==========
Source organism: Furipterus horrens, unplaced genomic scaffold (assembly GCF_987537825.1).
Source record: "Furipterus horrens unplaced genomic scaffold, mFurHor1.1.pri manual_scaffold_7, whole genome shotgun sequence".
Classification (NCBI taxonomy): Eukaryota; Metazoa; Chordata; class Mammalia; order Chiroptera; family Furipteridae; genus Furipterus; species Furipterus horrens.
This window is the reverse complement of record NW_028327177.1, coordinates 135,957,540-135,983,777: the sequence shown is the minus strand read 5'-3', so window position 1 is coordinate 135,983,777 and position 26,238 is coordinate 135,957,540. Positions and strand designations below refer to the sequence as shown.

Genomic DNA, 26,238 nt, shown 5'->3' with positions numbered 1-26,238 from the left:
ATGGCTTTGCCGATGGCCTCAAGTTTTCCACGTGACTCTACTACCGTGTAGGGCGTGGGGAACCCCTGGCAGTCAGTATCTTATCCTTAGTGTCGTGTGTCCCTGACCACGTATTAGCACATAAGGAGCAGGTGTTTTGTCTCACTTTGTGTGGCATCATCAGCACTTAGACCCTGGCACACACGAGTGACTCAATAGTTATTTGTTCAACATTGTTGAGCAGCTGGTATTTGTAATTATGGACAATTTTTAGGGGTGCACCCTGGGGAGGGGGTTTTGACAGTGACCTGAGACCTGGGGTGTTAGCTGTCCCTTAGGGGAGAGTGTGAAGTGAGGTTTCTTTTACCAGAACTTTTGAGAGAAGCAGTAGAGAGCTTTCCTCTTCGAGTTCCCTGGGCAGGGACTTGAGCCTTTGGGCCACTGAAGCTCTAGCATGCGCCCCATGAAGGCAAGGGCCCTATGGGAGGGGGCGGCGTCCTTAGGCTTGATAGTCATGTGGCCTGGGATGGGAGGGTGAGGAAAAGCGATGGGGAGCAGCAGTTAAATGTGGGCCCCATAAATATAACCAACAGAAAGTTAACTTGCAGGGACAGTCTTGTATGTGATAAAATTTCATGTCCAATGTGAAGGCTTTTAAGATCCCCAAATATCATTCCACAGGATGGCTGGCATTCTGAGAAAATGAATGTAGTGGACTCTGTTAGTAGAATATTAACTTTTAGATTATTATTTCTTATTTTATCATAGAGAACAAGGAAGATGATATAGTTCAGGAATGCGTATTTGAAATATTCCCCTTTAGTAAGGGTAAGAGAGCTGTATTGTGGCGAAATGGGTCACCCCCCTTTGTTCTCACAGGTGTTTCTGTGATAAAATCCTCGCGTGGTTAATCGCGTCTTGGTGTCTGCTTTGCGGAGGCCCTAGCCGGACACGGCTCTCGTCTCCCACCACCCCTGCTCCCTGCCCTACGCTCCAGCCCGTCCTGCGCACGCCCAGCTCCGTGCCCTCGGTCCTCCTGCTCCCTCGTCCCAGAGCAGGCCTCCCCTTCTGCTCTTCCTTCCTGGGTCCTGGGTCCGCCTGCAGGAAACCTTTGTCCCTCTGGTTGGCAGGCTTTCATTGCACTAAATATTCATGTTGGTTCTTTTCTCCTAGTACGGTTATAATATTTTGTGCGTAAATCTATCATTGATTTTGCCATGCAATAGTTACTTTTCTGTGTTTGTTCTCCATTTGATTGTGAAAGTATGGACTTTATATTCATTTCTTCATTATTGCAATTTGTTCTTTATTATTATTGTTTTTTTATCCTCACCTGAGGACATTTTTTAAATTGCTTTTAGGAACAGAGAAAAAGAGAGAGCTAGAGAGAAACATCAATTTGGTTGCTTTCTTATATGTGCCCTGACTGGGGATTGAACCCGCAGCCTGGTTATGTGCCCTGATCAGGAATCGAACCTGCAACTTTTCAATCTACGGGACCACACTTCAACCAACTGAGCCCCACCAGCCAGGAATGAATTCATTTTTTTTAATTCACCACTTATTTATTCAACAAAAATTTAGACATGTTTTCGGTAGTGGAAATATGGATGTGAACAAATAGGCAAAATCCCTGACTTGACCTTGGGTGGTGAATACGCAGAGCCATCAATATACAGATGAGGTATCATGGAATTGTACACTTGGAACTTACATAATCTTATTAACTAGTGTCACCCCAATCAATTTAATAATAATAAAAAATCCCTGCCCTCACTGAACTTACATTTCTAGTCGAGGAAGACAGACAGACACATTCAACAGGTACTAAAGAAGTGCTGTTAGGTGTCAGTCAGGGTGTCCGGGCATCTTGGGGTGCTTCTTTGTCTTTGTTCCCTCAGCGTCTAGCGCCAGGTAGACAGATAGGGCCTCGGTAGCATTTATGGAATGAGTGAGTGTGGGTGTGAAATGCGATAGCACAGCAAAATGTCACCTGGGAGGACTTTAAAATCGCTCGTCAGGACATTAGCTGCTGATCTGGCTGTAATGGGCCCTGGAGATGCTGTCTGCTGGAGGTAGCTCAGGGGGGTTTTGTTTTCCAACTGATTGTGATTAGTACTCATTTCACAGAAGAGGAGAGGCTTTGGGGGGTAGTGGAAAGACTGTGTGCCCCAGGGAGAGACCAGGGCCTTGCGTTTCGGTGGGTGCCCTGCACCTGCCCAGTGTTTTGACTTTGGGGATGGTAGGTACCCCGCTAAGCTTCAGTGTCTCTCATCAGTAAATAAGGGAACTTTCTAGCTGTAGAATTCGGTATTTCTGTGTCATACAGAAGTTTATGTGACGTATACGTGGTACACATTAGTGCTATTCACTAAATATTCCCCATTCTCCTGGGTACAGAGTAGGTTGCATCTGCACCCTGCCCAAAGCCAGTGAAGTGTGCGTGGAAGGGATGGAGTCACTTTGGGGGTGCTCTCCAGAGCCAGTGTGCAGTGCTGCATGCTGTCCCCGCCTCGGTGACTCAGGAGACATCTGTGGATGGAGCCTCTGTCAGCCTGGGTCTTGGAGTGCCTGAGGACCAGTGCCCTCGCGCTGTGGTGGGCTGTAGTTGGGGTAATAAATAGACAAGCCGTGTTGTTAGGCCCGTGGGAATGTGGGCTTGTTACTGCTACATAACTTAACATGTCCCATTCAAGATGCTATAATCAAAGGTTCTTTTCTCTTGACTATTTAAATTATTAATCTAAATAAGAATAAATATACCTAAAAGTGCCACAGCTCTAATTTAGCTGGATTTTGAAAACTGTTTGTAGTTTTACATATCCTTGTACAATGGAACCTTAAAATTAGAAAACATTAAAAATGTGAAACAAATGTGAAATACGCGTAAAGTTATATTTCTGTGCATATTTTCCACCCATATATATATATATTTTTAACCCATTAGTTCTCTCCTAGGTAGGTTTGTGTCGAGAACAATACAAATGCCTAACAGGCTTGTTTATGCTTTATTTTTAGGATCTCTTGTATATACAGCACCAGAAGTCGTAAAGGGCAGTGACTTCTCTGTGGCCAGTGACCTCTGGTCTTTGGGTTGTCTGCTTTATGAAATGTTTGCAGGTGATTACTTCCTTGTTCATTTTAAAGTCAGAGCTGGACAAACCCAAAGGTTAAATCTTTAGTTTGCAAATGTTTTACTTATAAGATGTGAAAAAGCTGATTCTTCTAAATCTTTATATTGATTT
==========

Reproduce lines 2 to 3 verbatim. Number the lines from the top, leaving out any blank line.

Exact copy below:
Source record: "Furipterus horrens unplaced genomic scaffold, mFurHor1.1.pri manual_scaffold_7, whole genome shotgun sequence".
Classification (NCBI taxonomy): Eukaryota; Metazoa; Chordata; class Mammalia; order Chiroptera; family Furipteridae; genus Furipterus; species Furipterus horrens.